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Posts Tagged ‘Urkällan’

FILOSOFI | Ayn Rand, den libertarianske filosofen och författaren, fortsätter efter sin död att locka fram ett kultliknande beteende hos sina anhängare.

Så här skriver t.ex. Annie Lööf på sin blogg i juli 2006:

Jag har precis läst färdigt tegelstenen Atlas Shrugged, skriven av Ayn Rand och jag är oerhört imponerad, både av gestalterna i boken men också filosofen Rand som på ett fantastiskt sätt beskrivit sin övertygelse i skönlitterär form.Atlas Shrugged av Ayn Rand

[…]

Atlas Shrugged slår alla mina tidigare böcker med hästlängder. Aldrig tidigare har en bok gjort mig förbannad, galen, hoppfull och tårögd på samma gång.

Sedan lägger Lööf till ett citat av Rand:

”Jag svär vid mitt liv och vid min kärlek till livet att jag aldrig ska leva för någon annan människas skull och aldrig begära att någon annan människa ska leva för min”

Och följande inlägg i november samma år:

Var igår på en magisk kväll. I somras läste jag Ayn Rands AtlasShrugged och blev helt betagen. Boken är den absolut i särklass bästa bok jag har läst. Den ryckte med mig, den berörde och den fick tanken att växa. Igår kväll hade Timbro releaseparty på den svenska pocketutgåvan av boken som egentligen är före Atlas Shrugged: The Fountainhead, Urkällan.

Mattias Svensson, Fellow på Timbro och ansvarig för Ayn Rand-utgivningen introducerade boken och därefter reflekterade några gäster, däribland Johan Hedin kring varsin passage i boken och vad den betytt för dem.

Till jul ska jag läsa boken och jag ser verkligen fram emot det.

Gosh!

För alla som inte har samma intima förhållande till Rands ”objektivisism” och dyrkan av det rationella egenintresset kommer här ett utdrag från tegelstenen Atlas Shrugged (1957):

Money is the material shape of the principle that men who wish to deal with one another must deal by trade and give value for value. Money is not the tool of the moochers, who claim your product by tears, or of the looters, who take it from you by force. Money is made possible only by the men who produce. Is this what you consider evil?

[…]

But you say that money is made by the strong at the expense of the weak? What strength do you mean? It is not the strength of guns or muscles. Wealth is the product of man’s capacity to think. Then is money made by the man who invents a motor at the expense of those who did not invent it? Is money made by the intelligent at the expense of the fools? By the able at the expense of the incompetent? By the ambitious at the expense of the lazy? Money is made–before it can be looted or mooched–made by the effort of every honest man, each to the extent of his ability. An honest man is one who knows that he can’t consume more than he has produced.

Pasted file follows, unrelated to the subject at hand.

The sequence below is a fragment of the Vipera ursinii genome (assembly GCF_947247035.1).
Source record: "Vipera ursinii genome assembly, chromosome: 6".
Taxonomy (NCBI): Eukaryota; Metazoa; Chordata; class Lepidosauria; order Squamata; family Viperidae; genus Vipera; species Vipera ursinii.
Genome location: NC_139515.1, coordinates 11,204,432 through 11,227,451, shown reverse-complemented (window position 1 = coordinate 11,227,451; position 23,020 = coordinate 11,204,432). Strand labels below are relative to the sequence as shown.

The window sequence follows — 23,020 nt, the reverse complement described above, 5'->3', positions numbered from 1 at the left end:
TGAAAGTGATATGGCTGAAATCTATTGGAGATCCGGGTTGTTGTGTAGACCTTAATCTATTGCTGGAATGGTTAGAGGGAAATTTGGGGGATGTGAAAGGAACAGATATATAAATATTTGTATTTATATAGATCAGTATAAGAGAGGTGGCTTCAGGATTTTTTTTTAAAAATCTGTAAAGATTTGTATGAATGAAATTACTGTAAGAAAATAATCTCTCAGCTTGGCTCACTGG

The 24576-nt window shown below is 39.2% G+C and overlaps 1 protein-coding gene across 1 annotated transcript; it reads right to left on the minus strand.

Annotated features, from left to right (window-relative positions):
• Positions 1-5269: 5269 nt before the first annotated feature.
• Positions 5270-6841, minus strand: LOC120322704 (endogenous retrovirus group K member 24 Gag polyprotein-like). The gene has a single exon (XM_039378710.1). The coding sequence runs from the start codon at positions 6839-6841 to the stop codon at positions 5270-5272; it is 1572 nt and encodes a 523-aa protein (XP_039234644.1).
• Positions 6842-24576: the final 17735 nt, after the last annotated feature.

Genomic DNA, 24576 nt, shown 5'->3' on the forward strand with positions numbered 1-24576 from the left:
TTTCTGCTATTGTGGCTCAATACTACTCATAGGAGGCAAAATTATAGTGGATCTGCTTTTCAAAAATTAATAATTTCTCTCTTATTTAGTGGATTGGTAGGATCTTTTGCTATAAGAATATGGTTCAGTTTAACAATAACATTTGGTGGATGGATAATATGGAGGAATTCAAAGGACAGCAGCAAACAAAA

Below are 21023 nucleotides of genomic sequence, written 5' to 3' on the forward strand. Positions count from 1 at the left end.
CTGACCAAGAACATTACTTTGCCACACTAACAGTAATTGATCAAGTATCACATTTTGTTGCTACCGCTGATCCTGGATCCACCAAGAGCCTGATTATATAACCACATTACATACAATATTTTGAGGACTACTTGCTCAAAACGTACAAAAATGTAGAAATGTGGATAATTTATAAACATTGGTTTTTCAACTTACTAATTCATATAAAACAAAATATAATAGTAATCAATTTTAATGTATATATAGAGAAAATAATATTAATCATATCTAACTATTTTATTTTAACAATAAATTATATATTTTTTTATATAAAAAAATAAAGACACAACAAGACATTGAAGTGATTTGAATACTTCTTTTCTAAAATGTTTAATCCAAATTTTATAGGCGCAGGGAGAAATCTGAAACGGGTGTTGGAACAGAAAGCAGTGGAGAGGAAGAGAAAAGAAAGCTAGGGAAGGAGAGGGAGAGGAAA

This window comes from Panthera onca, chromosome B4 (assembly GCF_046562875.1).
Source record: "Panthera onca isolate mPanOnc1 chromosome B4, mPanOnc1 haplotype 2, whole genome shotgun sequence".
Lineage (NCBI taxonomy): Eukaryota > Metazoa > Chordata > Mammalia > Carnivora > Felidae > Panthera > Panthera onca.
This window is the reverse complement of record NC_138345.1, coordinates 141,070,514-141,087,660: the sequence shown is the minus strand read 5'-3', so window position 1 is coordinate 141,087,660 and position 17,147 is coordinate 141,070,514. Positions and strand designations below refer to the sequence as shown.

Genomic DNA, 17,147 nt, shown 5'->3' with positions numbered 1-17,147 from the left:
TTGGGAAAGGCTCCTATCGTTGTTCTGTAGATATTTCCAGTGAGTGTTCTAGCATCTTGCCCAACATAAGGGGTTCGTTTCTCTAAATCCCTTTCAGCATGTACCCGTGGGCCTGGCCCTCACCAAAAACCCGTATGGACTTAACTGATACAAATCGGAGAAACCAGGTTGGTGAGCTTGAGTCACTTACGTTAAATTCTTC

[…]

Or did you say it’s the love of money that’s the root of all evil? To love a thing is to know and love its nature. To love money is to know and love the fact that money is the creation of the best power within you, and your passkey to trade your effort for the effort of the best among men. It’s the person who would sell his soul for a nickel, who is loudest in proclaiming his hatred of money–and he has good reason to hate it. The lovers of money are willing to work for it. They know they are able to deserve it.

Let me give you a tip on a clue to men’s characters: the man who damns money has obtained it dishonorably; the man who respects it has earned it.

 […]

Watch money. Money is the barometer of a society’s virtue. When you see that trading is done, not by consent, but by compulsion–when you see that in order to produce, you need to obtain permission from men who produce nothing–when you see that money is flowing to those who deal, not in goods, but in favors–when you see that men get richer by graft and by pull than by work, and your laws don’t protect you against them, but protect them against you–when you see corruption being rewarded and honesty becoming a self-sacrifice–you may know that your society is doomed. Money is so noble a medium that is does not compete with guns and it does not make terms with brutality. It will not permit a country to survive as half-property, half-loot.

[…]

When you have made evil the means of survival, do not expect men to remain good. Do not expect them to stay moral and lose their lives for the purpose of becoming the fodder of the immoral. Do not expect them to produce, when production is punished and looting rewarded. Do not ask, “Who is destroying the world?” You are.

[…]

To the glory of mankind, there was, for the first and only time in history, a country of money–and I have no higher, more reverent tribute to pay to America, for this means: a country of reason, justice, freedom, production, achievement. For the first time, man’s mind and money were set free, and there were no fortunes-by-conquest, but only fortunes-by-work, and instead of swordsmen and slaves, there appeared the real maker of wealth, the greatest worker, the highest type of human being–the self-made man–the American industrialist.

If you ask me to name the proudest distinction of Americans, I would choose–because it contains all the others–the fact that they were the people who created the phrase “to make money.” […] The words “to make money” hold the essence of human morality.

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